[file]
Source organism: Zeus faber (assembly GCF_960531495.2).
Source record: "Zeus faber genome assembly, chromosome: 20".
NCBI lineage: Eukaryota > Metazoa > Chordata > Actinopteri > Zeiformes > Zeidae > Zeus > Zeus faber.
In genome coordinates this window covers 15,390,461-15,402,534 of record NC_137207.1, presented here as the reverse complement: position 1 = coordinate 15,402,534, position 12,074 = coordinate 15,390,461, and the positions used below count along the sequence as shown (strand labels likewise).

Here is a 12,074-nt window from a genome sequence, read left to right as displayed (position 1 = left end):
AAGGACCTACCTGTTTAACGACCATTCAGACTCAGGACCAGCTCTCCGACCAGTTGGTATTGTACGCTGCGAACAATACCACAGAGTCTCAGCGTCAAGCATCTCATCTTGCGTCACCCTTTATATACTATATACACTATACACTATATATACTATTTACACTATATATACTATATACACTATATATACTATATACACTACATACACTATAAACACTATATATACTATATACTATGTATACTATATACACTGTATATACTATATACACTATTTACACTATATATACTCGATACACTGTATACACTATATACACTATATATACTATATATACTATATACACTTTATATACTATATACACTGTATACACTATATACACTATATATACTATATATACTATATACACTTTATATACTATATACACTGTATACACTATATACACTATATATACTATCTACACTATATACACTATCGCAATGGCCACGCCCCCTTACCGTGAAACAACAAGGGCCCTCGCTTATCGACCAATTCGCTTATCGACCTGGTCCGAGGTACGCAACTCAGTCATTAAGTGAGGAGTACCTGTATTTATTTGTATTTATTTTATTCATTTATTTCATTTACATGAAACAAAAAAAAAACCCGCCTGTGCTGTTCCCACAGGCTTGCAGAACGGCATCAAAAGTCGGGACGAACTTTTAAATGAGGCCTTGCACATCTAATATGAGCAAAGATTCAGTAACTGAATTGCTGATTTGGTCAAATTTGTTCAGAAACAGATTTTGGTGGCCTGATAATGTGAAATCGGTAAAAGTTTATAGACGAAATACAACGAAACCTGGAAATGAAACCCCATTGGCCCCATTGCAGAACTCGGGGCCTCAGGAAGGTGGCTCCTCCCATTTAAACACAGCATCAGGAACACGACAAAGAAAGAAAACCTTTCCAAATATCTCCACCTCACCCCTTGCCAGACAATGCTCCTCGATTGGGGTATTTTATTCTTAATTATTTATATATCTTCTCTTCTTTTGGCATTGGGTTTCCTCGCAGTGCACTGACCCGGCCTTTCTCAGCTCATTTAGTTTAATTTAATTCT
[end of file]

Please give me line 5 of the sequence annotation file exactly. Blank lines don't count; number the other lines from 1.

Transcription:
Here is a 12,074-nt window from a genome sequence, read left to right as displayed (position 1 = left end):